What is real?

What connects “Rene Descartes”, the Renaissance Philosopher with Nick Bostrom,the 21st Century Scientist?

It’s the notion of Simulated Reality.

Simulated reality is the hypothesis that reality could be simulated—for example by quantum computer simulation—to a degree indistinguishable from “true” reality.

Nick Bostrom,the Philosopher has dealt with this logic that the world we might be living in is actually a simulation.

This seems to be a nightmarish situation straight from the cult film The Matrix,isn’t it?

Well,in this case there are convincing arguments on both sides of the claim.

According to Bostrum, at least one of the following statements is very likely to be true:

  1. Human civilization is unlikely to reach a level of technological maturity capable of producing simulated realities or such simulations are physically impossible to construct.

  2. A comparable civilization reaching aforementioned technological status will likely not produce a significant number of simulated realities.

  3. Any entities with our general set of experiences are almost certainly living in a simulation.

4.We are living in a reality in which post-humans haven’t developed yet and we are actually living in reality.

The very fact that we’ve made replicas,if not exact of “Worlds” in our video games and we’ve simulated our Solar System(see Universe Sandbox), speaks volumes about the technological advancement humans might someday attain.

Universe Sandbox


There are also counter-arguments to this fact. The sheer amount of memory and processing power needed to simulate an entire Universe is exceedingly high.This theory also doesn’t account for the fact that till now, we haven’t got any solid experimental proofs of this fact.

So,are we really living in a simulation? This question is still open to debate and it might well take years before we could reach a desirable conclusion.




The other day, I was watching Silicon Valley on HBO where they were talking about Compression. As the fans will recall, Richard Hendricks invented a compression algorithm so powerful that it can compress your data to the extent where you can access them “instantly” on any device with the most primitive network connections – thus, making the world, a better place. The compression algorithm, named Pied Piper, is said to have a Weissman Score of 2.9 in Season 1 and later improved to a score of 5.2 on Season 3. So what is all this? Let’s examine.


Compression Algorithms

Compression can be defined as the process of reducing the number of bits required to represent a data. How can this be achieved? Let us take an example. Say we have the following text –


This data can also be represented as –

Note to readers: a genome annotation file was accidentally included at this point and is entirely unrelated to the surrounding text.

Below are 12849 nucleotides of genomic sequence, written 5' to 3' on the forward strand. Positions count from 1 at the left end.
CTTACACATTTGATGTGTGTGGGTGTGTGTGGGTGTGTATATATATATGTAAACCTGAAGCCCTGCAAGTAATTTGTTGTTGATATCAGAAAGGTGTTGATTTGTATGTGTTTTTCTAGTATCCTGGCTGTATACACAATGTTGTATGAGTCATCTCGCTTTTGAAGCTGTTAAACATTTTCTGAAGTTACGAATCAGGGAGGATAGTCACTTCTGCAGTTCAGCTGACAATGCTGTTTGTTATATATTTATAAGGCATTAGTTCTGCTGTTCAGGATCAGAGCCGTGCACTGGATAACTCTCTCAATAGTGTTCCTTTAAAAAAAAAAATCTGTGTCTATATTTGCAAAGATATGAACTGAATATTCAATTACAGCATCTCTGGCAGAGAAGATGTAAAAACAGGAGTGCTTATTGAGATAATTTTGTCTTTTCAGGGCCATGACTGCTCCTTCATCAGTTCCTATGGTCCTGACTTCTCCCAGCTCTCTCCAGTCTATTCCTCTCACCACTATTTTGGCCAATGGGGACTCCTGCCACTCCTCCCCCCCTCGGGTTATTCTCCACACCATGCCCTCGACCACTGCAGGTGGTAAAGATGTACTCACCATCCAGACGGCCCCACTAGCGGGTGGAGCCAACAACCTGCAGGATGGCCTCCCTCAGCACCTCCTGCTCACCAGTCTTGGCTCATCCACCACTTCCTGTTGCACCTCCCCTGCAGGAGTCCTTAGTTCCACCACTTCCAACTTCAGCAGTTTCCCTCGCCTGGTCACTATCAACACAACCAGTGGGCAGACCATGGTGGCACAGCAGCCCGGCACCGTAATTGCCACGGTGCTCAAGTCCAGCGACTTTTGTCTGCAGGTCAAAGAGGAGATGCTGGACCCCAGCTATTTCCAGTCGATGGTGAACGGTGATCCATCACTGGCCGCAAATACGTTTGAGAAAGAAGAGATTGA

The original string was 18 characters long and the new string is 17 characters long. So that is a compressed string. We can translate the compressed string back into the original string by substituting the numbers appearing before a character the number times with the character. For example, 2B becomes BBB and so on. Although this is not of much use to us, it provides a good understanding of what a compression algorithm tries to achieve.

However, data is not always structured and does not always exhibit repetative patterns. The best compression algorithms on the market prey on just that – repetative patterns in the data. But compression of data varies depending upon what the data represents too. For instance, an algorithm designed for text compression cannot be expected to provide good image compression because the two types of data differ by a wide margin.

When we deal with compression, we classify algorithms into 2 broad categories:

  1. Lossy Compression – Whereby the original data is not guaranteed to be kept exact throughout the compression/decompression cycle, i.e, a part of the data may be lost. This is mostly used in images where an average color of a block of pixels may be applied to all the pixels in the block thereby reducing the file size but also (almost unnoticeable) losing the pixel data from each pixel in the block (ex. JPEG).
  2. Lossless Compression – Whereby the original data is retained to the bit throughout the compression/decompression cycle. Usually used in text compression.

So let’s get down to the various data compressions –

Top 10 Compression Algorithms –

  1. BZIP2 – The BZIP2 program is a free and open-source general purpose single-file compression algorithm developed and maintained by Julian Seward. This program offers a better compression ratio at the cost of speed. It may as well be the slowest among the top existing text compression algorithms. Read more
  2. DEFLATE – This is a lossless data compression algorithm first developed and introduced in PKZIP v2.0 by Phil Katz. This compression algorithm compresses the raw data into blocks with 3-bit headers. While this achieves a lower compression ratio as compared to BZIP2 accross multiple test cases, it does have much higher compression speed. Read more
  3. LZMA – The Lempel-Ziv-Markov chain Algorithm is a lossless data compression algorithm for general purpose use that was first introduced in the popular free compression tool 7-Zip. This offers a comparable compression ratio to BZIP2 while also keeping the decompression speed comparable to that of DEFLATE. Read more